Treatment of Surplus Construction Contract Funds in the Bankruptcy of a General Contractor

Authors: Dana Nowak, Eleanor Olszewski, Q.C.

This post was written prior to our January 2017 merger, under our previous firm name, MacPherson Leslie & Tyerman LLP.

The Alberta Court of Appeal confirmed in Greenview v. Bank of Nova Scotia, 2013 ABCA 302, that in the bankruptcy of a general contractor an owner cannot circumvent a secured lender by paying surplus contract funds directly to subcontractors. However, a lender’s security interest only vests in surplus contract funds if the bankrupt was entitled to payment of those funds.

Greenview entered into a contract with Horizon Earthworks Ltd. regarding work on Harper Creek Road. The contract price was estimated at $1,497,824.00. Horizon was paid approximately $723,560.00 when it ceased work on the project and left approximately $900,000.00 unpaid to its creditors.

The contract was bonded through Western Surety Company. The project was completed by a completion contractor by virtue of Western Surety’s performance bond. Surplus funds under the Horizon contract remained after the completion contractor finished the project. Greenview sought to pay the surplus funds to the unpaid unsecured subcontractors of Horizon.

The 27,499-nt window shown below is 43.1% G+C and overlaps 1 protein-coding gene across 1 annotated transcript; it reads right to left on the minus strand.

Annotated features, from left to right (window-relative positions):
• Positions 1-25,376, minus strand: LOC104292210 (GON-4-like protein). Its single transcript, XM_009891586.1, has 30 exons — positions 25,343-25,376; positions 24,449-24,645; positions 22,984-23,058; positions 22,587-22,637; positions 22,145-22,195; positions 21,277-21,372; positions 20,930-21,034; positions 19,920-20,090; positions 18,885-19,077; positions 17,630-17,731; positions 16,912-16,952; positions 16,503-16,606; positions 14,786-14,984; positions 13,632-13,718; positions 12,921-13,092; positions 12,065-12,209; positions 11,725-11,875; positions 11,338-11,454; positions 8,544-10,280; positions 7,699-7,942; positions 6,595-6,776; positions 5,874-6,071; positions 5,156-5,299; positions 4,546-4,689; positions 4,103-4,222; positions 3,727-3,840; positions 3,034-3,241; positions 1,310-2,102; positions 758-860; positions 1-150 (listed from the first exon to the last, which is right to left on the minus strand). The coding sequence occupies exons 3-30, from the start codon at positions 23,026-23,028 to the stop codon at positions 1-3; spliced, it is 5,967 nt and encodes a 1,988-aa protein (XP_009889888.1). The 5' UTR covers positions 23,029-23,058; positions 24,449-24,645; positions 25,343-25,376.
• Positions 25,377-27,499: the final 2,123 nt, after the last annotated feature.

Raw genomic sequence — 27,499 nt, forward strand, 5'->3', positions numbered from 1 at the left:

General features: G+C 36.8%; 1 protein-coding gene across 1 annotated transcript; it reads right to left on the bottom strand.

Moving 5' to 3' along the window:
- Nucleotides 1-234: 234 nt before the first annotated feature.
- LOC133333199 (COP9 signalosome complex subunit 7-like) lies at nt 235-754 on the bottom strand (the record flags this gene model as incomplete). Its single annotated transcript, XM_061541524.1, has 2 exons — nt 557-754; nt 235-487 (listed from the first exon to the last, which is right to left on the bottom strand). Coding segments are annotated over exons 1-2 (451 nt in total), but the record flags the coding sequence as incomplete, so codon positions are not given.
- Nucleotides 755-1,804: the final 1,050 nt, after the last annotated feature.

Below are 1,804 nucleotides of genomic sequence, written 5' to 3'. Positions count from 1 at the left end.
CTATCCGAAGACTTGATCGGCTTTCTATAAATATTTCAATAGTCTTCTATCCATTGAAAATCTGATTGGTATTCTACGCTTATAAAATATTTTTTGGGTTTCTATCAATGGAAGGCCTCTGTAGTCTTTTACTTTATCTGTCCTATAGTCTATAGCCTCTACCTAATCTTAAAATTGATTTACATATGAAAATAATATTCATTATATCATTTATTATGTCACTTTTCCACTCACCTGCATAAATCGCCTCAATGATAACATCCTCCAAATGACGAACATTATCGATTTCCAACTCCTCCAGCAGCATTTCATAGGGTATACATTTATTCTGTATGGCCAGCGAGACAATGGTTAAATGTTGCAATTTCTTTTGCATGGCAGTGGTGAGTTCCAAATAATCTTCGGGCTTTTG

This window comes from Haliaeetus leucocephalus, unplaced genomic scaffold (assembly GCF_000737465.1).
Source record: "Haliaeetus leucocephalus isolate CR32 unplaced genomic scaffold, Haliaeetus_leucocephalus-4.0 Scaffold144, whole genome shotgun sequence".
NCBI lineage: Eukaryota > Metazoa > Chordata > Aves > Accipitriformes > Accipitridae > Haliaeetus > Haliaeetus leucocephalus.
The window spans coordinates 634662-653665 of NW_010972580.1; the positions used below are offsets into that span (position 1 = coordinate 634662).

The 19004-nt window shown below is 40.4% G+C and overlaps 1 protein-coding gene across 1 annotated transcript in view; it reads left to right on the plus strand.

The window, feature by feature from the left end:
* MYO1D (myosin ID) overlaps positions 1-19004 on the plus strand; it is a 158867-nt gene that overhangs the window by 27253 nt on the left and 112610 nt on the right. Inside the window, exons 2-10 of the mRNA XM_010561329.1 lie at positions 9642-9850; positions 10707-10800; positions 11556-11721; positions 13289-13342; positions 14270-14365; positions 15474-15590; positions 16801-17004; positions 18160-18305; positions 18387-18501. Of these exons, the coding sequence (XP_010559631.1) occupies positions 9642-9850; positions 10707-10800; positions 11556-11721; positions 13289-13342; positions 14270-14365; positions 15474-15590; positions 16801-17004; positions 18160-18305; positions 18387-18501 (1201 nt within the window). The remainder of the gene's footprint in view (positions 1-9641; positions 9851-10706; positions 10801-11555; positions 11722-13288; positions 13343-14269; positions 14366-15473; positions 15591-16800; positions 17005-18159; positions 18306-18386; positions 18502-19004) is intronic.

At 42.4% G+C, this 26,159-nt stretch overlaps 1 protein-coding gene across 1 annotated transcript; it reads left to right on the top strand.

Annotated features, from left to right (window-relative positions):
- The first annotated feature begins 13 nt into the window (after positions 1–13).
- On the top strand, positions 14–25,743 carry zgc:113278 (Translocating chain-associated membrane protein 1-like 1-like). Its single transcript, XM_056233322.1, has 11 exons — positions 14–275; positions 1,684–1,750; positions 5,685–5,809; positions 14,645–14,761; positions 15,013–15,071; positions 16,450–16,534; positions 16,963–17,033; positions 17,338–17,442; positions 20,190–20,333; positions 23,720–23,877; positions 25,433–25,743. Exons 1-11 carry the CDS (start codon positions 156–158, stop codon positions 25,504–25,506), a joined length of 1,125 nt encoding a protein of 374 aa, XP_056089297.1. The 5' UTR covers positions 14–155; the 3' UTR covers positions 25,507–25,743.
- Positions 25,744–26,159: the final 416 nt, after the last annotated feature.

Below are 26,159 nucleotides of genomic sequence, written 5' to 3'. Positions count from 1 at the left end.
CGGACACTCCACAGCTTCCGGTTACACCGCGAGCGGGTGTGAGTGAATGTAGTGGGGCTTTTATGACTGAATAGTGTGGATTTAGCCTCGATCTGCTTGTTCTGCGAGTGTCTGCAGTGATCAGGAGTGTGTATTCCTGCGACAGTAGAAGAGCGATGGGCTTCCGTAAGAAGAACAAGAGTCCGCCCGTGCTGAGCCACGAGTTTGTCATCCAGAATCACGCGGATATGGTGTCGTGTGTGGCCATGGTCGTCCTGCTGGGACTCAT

The Court determined that the bank had a perfected first in time security interest in the assets of Horizon. The Court further found that the contractual agreements between Greenview and Horizon did not allow Greenview to pay third party creditors any monies that were owing to Horizon at the date of its bankruptcy.

However, the Court further determined that the matter raised “interesting questions” surrounding the various agreements and whether Greenview in fact owed a debt to Horizon as a result of these agreements. The Court declined to grant the bank entitlement to the surplus funds, stating that a debt owing by Greenview to Horizon must first be established. This issue could not be determined by the Court on a summary basis, therefore a trial of an issue was ordered to determine whether a debt was in fact owing.

Secured lenders must demonstrate that the bankrupt was owed a debt in order to claim entitlement to it. Contractual language limiting a bankrupt’s entitlement to payment may preclude a lender from realizing on that payment. Lenders should exercise caution and due diligence in reviewing clients’ construction contract agreements in order to identify whether there may be issues with entitlement to payments in the event that the client becomes insolvent.